US candy maker Hershey on Friday pleaded guilty to participating in a chocolate price-fixing scheme and paid a CAN$4 million (US$4.2 million) fine.
The company entered the plea at the Ontario Superior Court and, according to the Competition Bureau of Canada, received lenient treatment in exchange for its cooperation in an antitrust investigation.
Earlier this month, Canadian authorities also charged Nestle, Mars and a network of independent wholesale distributors in the case after a whistle-blower tipped authorities to the scheme.
Three individuals were also charged: Robert Leonidas, former president of Nestle Canada; Sandra Martinez, former president of Confectionery for Nestle Canada; and David Glenn Stevens, head of Canadian food distributor ITWAL.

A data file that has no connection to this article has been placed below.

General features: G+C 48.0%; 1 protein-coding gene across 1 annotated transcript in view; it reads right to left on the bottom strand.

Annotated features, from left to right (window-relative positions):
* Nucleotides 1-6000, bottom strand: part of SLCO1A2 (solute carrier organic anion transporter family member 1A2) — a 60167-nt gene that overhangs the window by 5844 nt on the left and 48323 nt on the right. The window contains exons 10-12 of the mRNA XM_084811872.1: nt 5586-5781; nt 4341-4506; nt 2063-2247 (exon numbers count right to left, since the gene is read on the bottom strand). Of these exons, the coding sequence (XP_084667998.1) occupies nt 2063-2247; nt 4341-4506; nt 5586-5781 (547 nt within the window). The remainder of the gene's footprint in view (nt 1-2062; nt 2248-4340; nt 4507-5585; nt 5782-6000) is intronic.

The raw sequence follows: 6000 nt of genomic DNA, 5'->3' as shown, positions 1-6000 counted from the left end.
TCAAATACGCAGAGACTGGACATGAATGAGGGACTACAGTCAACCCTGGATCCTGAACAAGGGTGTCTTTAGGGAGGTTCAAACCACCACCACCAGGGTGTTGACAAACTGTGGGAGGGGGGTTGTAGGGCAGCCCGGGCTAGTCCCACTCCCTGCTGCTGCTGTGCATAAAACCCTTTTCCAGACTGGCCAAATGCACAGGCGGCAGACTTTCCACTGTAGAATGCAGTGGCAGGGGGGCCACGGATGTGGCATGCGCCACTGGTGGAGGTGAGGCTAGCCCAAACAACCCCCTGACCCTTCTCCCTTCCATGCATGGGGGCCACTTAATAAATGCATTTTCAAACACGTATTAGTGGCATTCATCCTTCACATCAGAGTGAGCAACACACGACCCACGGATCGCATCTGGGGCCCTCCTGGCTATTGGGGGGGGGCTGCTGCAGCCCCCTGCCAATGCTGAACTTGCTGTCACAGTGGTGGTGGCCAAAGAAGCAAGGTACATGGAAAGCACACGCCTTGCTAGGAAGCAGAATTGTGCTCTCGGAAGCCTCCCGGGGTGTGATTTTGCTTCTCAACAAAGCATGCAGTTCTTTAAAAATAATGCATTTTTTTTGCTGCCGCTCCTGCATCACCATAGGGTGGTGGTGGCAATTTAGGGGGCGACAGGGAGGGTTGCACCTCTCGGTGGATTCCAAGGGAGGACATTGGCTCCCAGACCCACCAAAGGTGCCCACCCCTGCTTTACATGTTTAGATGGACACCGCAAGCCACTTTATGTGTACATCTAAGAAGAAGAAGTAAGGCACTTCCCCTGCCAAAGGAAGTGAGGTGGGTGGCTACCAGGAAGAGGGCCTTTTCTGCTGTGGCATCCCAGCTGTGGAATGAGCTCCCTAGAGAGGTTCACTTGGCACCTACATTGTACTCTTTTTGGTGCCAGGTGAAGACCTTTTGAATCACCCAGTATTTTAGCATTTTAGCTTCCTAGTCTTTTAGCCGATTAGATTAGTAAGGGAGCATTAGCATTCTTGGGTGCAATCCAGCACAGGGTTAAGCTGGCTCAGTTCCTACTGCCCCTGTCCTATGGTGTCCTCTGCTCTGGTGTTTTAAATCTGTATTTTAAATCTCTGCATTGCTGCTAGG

The alleged price-fixing involved chocolate bars sold across Canada from 2002 to 2008, including popular brands such as Kit Kat, Coffee Crisp, Aero, Twix, Snickers, Bounty and M&Ms.
Hershey said previously that the scheme was limited to the Canadian marketplace, and involved, in 2007, executives that were no longer with the Pennsylvania-based company.
Mars, Nestle and ITWAL have vowed to "vigorously defend" themselves against the charges.